Knowledge discovery through text-based similarity searches for astronomy literature
The increase in the number of researchers coupled with the ease of publishing and distribution of scientific papers (due to technological advancements) has resulted in a dramatic increase in astronomy literature.This has likely led to the predicament that the body of the literature is too large for traditional human consumption and that related and crucial knowledge is not discovered by researchers. In addition to the increased production of astronomical literature, recent decades have also brought several advancements in computational linguistics. Especially, the machine-aided processing of literature dissemination might make it possible to convert this stream of papers into a coherent knowledge set. In this paper, we present the application of computational linguistics techniques to astronomy literature. In particular, we developed a tool that will find similar articles purely based on text content from an input paper. We find that our technique performs robustly in comparisonwith other tools recommending articles given a reference paper (known as recommender system). Our novel tool shows great power in combining computational linguistics with astronomy literature and suggests thatadditional research in this endeavor will likely produce even better tools that will help researchers cope with vast amounts of knowledge being produced.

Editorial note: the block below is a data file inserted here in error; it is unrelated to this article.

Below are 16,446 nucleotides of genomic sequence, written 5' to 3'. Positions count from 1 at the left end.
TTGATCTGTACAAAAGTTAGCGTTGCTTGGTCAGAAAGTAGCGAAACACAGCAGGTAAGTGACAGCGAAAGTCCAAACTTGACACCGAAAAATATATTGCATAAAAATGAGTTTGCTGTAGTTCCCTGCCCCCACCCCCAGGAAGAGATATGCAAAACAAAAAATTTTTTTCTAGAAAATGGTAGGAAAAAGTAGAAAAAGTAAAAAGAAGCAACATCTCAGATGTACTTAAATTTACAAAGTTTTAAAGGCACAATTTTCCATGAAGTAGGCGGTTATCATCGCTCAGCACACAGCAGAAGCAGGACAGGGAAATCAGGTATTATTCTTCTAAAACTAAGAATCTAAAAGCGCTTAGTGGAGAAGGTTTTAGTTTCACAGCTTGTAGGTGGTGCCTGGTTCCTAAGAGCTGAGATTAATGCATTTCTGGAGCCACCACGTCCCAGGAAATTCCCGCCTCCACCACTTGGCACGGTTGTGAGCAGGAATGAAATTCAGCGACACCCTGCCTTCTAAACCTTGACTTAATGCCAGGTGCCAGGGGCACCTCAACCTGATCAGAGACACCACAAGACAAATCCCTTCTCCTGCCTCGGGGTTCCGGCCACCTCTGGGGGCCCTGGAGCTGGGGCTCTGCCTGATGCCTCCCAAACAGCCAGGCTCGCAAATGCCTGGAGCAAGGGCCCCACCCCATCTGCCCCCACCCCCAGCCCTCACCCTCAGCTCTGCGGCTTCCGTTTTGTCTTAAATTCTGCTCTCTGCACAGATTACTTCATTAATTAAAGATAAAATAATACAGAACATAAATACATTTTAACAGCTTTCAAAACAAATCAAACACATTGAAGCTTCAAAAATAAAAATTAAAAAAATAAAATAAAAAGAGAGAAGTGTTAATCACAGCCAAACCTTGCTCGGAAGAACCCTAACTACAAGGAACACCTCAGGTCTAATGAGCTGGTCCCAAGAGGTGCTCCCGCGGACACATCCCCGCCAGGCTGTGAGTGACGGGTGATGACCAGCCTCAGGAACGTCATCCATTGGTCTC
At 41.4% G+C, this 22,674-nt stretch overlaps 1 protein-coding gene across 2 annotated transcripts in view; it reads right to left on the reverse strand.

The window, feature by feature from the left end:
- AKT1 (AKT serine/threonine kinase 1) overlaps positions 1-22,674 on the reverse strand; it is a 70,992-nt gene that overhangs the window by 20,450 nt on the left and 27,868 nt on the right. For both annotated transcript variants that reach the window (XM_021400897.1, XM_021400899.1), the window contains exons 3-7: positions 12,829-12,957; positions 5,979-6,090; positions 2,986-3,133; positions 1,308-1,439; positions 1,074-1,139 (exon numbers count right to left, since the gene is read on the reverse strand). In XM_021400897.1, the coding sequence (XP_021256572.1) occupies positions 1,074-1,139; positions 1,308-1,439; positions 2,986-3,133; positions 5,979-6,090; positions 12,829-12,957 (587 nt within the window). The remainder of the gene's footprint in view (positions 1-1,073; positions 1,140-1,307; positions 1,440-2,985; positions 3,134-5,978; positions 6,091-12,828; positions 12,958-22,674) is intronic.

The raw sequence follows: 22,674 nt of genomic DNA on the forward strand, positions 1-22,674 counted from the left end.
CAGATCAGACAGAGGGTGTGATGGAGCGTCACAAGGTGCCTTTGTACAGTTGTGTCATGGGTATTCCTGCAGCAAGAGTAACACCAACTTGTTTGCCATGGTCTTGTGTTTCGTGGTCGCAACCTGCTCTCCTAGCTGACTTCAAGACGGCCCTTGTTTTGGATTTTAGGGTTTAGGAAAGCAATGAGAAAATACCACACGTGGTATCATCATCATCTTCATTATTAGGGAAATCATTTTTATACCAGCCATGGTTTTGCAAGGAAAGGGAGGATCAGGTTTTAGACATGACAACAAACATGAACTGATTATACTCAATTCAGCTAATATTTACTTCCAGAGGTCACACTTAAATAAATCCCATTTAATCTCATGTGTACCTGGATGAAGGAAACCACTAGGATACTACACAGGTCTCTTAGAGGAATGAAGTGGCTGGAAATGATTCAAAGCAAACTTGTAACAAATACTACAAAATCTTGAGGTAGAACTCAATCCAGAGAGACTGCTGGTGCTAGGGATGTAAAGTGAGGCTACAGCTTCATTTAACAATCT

Volume 40 | Issue 5
Since January 2016, the Journal of Astrophysics and Astronomy has moved to Continuous Article Publishing (CAP) mode. This means that each accepted article is being published immediately online with DOI and article citation ID with starting page number 1. Articles are also visible in Web of Science immediately. All these have helped shorten the publication time and have improved the visibility of the articles.
Click here for Editorial Note on CAP Mode